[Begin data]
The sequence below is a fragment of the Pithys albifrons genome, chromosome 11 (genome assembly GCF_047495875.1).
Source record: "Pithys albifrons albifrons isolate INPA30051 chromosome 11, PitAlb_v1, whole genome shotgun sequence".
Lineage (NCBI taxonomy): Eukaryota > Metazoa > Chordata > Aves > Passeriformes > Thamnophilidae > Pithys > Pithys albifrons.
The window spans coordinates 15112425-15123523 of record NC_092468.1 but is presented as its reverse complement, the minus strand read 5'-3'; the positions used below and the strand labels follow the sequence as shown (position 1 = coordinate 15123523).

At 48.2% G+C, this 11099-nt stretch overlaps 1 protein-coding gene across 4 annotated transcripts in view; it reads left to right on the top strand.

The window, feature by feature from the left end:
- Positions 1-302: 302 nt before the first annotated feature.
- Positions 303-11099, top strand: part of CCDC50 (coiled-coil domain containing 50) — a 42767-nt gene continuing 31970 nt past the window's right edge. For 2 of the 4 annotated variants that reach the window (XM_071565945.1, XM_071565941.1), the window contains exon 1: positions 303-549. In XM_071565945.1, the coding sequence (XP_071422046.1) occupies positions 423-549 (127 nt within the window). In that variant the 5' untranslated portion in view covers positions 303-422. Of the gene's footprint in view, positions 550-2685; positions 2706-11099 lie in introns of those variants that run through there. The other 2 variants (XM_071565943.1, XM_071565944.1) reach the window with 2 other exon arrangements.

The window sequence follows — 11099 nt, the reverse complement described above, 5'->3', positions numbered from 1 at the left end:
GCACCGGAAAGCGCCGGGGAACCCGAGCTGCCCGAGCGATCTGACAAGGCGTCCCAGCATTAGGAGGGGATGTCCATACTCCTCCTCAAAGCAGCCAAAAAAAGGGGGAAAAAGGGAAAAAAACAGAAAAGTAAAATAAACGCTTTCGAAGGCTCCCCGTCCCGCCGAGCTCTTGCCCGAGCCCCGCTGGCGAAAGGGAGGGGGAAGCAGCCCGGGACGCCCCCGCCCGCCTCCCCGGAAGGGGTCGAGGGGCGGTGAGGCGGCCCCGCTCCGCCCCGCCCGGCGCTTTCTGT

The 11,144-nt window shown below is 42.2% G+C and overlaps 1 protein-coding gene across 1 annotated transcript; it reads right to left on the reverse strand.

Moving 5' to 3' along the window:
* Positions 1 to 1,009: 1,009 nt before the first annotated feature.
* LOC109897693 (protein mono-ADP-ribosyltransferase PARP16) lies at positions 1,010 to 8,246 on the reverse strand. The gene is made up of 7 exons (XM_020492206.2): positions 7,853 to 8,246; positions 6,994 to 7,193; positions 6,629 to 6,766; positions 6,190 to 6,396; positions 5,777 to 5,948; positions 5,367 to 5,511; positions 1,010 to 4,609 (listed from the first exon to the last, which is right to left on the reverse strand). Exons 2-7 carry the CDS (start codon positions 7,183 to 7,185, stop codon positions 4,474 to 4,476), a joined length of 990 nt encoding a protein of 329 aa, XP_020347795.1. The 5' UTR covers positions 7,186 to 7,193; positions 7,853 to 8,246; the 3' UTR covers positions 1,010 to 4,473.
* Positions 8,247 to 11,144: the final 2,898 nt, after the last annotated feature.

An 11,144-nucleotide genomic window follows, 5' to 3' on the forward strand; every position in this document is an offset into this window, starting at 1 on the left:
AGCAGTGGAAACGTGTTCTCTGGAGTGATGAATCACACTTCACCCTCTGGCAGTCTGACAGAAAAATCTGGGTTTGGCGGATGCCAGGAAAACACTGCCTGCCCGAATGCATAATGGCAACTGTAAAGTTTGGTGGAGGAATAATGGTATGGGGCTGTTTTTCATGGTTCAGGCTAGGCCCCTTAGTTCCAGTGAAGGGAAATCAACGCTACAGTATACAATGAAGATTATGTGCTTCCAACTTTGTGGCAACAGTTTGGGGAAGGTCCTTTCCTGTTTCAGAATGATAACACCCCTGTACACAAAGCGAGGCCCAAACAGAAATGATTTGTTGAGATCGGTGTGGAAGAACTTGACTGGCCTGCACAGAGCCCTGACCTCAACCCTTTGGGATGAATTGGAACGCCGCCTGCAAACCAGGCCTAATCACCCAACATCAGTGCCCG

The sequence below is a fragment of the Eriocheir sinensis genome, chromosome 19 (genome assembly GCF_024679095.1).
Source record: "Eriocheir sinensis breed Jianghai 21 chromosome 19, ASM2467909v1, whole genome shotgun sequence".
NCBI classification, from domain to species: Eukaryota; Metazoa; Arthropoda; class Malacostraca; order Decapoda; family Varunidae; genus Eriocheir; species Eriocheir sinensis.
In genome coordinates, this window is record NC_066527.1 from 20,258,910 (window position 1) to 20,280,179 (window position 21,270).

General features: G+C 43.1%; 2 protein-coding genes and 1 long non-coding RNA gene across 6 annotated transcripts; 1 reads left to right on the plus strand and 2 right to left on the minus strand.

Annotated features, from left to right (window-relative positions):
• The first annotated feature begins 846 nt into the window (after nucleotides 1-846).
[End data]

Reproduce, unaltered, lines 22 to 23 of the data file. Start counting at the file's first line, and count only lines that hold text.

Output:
General features: G+C 43.1%; 2 protein-coding genes and 1 long non-coding RNA gene across 6 annotated transcripts; 1 reads left to right on the plus strand and 2 right to left on the minus strand.

Annotated features, from left to right (window-relative positions):